I am glad I finally decided to call you and talk to you. It was when I was going into the Navy. I wanted you and Grandpa to drive me to Beaufort from Ellijay, Ga. I was unsure of how to talk to you. I was afraid of the years that had passed, and I caused too much damage to be able to fix it. My anxiety quickly faded when I heard you answer the phone like no time has passed at all saying, "Hey baby girl!"I apologized for not calling sooner, but it was awkward at first since I felt like I had to justify why I did what I did. The more we talked, the more comfortable I began. Before I knew it, I called you more and more, and my fears began to fade away.
I think about you all the time, especially when I am on my way to Food Lion. I used to call you when I was either on my way to get food or on my way back home. I tried my best to call you every day. Life got busy time to time, but I hope you knew how much I loved you. It seems stupid to say, but I sometimes wonder if I focused too much on venting to you, and not enough time asking you how you were. I know you loved me so much, but I hope I wasn't selfish when I would call you.
I remember the last time you were able to visit. I am sorry I didn't visit you often. I should have made trips to see you, but instead, I made you come to where I was. Before you had to go back, you looked at me with tears in your eyes and said, "Andrea, I'm scared." I held you tight as I let you cry on my shoulder. I knew at that moment, you realized the cancer was back, and I believe you knew ultimately it would kill you. I held you tightly, and I didn't want to let you go.
A month later, I tried calling you, and Daddy answered the phone and told me you weren't feeling good. I heard you say, "Tell my baby girl I love her." I told Daddy to tell you, "I love you Grandma, I will call you tomorrow." Tomorrow came and when I called, Beth answered, and you were having another bad day. I couldn't help but think was this the end? I should have gotten in my car then and drove to you, but I guess part of me was scared. I decided to give it another day and go from there. I knew I should have gotten in the car and went to see you. I should have comforted you in your final days on earth. The way you have always been there for me. It was the least I could do.
February 14th, Valentine's day was changed forever. We had a chili cookoff at the church that Saturday, so I decided to go to Walmart to get items we needed for the chili and soup we were going to make. My phone rang, it was Daddy. I answered the phone."Grandma is heading to the hospital." I heard the rest of the conversation at the time, but that statement kept going around in the back of my head."When I know, more I will call you." I got off the phone with Daddy and decided to still go to Walmart. I needed something to distract me from the worry I had. I want Grandma to be alright.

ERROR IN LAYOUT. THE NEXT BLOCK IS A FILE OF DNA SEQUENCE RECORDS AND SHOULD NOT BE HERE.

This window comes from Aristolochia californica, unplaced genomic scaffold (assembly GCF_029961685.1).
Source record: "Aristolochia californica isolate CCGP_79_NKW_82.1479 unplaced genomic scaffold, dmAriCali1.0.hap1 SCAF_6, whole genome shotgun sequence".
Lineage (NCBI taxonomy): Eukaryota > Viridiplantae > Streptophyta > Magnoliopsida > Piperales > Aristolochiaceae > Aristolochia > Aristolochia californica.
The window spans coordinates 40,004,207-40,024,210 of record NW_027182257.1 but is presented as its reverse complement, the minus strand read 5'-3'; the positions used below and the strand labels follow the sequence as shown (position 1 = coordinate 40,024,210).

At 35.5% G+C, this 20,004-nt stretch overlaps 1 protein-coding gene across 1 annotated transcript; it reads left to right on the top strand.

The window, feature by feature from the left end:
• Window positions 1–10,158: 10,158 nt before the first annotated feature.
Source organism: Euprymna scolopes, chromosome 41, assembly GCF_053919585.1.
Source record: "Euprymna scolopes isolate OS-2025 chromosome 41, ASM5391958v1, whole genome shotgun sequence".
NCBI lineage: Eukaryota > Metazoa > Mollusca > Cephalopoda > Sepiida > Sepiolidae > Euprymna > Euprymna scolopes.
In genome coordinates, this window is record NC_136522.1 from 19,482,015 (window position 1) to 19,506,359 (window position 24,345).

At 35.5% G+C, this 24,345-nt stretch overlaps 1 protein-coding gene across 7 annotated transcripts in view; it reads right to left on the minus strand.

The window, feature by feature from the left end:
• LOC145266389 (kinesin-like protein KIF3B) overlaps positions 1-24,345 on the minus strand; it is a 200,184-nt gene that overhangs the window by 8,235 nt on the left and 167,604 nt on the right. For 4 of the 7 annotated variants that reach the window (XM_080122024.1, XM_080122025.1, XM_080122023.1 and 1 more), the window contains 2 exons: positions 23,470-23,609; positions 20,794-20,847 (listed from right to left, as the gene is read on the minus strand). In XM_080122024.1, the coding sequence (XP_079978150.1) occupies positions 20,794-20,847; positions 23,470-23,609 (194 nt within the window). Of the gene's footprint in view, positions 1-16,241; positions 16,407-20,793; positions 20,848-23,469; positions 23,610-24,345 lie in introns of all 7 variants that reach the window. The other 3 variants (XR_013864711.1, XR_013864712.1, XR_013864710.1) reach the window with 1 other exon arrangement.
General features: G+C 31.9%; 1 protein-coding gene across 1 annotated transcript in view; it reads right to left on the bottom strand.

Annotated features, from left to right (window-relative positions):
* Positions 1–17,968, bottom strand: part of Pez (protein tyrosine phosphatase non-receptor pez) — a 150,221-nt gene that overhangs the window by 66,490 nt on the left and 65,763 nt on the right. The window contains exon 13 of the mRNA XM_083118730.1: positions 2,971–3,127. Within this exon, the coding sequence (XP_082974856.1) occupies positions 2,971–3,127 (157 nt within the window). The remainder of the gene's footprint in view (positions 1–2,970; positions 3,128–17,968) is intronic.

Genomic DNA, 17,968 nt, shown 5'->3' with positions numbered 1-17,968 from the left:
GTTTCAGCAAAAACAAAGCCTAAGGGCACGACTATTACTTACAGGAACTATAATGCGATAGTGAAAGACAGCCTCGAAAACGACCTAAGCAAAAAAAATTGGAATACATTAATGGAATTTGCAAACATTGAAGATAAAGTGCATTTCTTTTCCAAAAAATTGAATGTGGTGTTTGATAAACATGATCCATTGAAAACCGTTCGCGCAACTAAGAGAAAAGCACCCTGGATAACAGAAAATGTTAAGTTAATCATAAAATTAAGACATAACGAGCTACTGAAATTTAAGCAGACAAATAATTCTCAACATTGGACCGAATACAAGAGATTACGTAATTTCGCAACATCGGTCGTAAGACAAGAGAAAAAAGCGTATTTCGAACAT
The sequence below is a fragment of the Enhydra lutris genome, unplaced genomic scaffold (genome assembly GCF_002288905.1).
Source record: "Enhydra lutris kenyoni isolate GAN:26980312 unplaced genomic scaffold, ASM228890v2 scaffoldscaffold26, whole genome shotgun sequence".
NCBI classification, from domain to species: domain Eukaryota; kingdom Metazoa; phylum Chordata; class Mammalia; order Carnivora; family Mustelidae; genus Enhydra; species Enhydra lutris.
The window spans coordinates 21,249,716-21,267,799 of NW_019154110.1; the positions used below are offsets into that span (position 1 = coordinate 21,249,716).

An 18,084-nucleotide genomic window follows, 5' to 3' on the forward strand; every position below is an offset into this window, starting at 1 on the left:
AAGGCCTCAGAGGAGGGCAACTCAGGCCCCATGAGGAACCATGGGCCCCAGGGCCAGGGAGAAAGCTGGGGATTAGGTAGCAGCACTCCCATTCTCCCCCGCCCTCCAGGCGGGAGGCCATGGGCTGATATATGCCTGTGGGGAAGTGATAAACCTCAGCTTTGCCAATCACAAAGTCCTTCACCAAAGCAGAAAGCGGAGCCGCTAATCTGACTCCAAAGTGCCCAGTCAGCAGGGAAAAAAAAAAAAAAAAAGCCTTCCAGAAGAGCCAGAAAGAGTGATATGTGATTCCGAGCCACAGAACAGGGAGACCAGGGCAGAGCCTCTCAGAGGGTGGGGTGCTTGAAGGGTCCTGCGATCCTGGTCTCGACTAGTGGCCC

I got a cart and put Johnathon in the seat and began to grab the items we needed from Walmart. I kept looking at my phone hoping it would ring, but it didn't. I was almost done with the shopping trip. I needed to grab Johnathon a pair of shoes since he outgrew his other ones, and one other ingredient for the chili Johnny wanted to try to make. I was in the spices isle, when I heard my phone make a noise. I missed a phone call from my sister. I called her back.
When she answered, I could hear the sadness in her voice and I knew it wasn't good. "Did you call Daddy? He tried to call you, but you phone went right to voicemail." I began to tear up as I said, "No." "She didn't make it. I am so sorry." I ease myself down to the floor, using the buggy as an aid and I began to cry. After a few minutes, I think, I got up and grabbed Johnathon and his shoes, and left the buggy there. I realize now I could have grabbed the cart and bought the items I placed in there, but I just wanted to get out of Walmart. Johnathon needed shoes, or I would have left those there too. I called Johnny as I made my way to the checkout line.
When I got to the garden center checkout, the cashier asked, "Are you okay?" All I could say was, "No."
I still listen to your voicemails I have on my phone. I have three from you, and I have the voicemail my sister left me telling me to call her or Daddy as soon as possible. Johnny and I sang your favorite song, "Because He Lives," at your funeral as I promised you we would. I would give anything to hear your voice one last time, but at the same time, I know that isn't possible. I am glad you are away from pain and you are no longer suffering. Grandma, I wrote this for you because I needed to get these words out. I needed to demonstrate the love I have for you, and I really do hope you know how much I love and miss you.